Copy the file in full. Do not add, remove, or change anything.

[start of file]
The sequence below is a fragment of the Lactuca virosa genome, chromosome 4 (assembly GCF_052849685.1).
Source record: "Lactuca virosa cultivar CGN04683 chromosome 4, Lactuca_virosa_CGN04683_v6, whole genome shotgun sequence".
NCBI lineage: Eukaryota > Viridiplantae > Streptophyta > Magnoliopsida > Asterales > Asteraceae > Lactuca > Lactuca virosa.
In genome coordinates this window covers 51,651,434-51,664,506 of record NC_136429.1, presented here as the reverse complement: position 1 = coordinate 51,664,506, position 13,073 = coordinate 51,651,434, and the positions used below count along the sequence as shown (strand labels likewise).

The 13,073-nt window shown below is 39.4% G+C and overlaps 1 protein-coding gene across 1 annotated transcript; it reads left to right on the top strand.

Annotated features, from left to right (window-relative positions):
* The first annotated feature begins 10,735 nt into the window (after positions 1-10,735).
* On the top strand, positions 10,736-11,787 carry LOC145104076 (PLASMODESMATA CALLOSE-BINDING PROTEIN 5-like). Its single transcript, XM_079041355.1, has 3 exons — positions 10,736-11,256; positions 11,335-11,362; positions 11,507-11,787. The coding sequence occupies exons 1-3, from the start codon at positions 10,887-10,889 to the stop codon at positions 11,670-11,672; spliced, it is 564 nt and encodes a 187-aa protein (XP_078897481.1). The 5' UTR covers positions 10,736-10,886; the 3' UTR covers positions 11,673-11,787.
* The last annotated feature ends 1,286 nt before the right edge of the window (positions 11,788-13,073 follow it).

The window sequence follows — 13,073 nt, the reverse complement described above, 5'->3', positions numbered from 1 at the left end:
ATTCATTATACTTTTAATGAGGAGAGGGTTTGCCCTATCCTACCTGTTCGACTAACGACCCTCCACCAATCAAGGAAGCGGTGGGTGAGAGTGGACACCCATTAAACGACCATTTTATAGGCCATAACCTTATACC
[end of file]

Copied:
The sequence below is a fragment of the Lactuca virosa genome, chromosome 4 (assembly GCF_052849685.1).
Source record: "Lactuca virosa cultivar CGN04683 chromosome 4, Lactuca_virosa_CGN04683_v6, whole genome shotgun sequence".
NCBI lineage: Eukaryota > Viridiplantae > Streptophyta > Magnoliopsida > Asterales > Asteraceae > Lactuca > Lactuca virosa.
In genome coordinates this window covers 51,651,434-51,664,506 of record NC_136429.1, presented here as the reverse complement: position 1 = coordinate 51,664,506, position 13,073 = coordinate 51,651,434, and the positions used below count along the sequence as shown (strand labels likewise).

The 13,073-nt window shown below is 39.4% G+C and overlaps 1 protein-coding gene across 1 annotated transcript; it reads left to right on the top strand.

Annotated features, from left to right (window-relative positions):
* The first annotated feature begins 10,735 nt into the window (after positions 1-10,735).
* On the top strand, positions 10,736-11,787 carry LOC145104076 (PLASMODESMATA CALLOSE-BINDING PROTEIN 5-like). Its single transcript, XM_079041355.1, has 3 exons — positions 10,736-11,256; positions 11,335-11,362; positions 11,507-11,787. The coding sequence occupies exons 1-3, from the start codon at positions 10,887-10,889 to the stop codon at positions 11,670-11,672; spliced, it is 564 nt and encodes a 187-aa protein (XP_078897481.1). The 5' UTR covers positions 10,736-10,886; the 3' UTR covers positions 11,673-11,787.
* The last annotated feature ends 1,286 nt before the right edge of the window (positions 11,788-13,073 follow it).

The window sequence follows — 13,073 nt, the reverse complement described above, 5'->3', positions numbered from 1 at the left end:
ATTCATTATACTTTTAATGAGGAGAGGGTTTGCCCTATCCTACCTGTTCGACTAACGACCCTCCACCAATCAAGGAAGCGGTGGGTGAGAGTGGACACCCATTAAACGACCATTTTATAGGCCATAACCTTATACC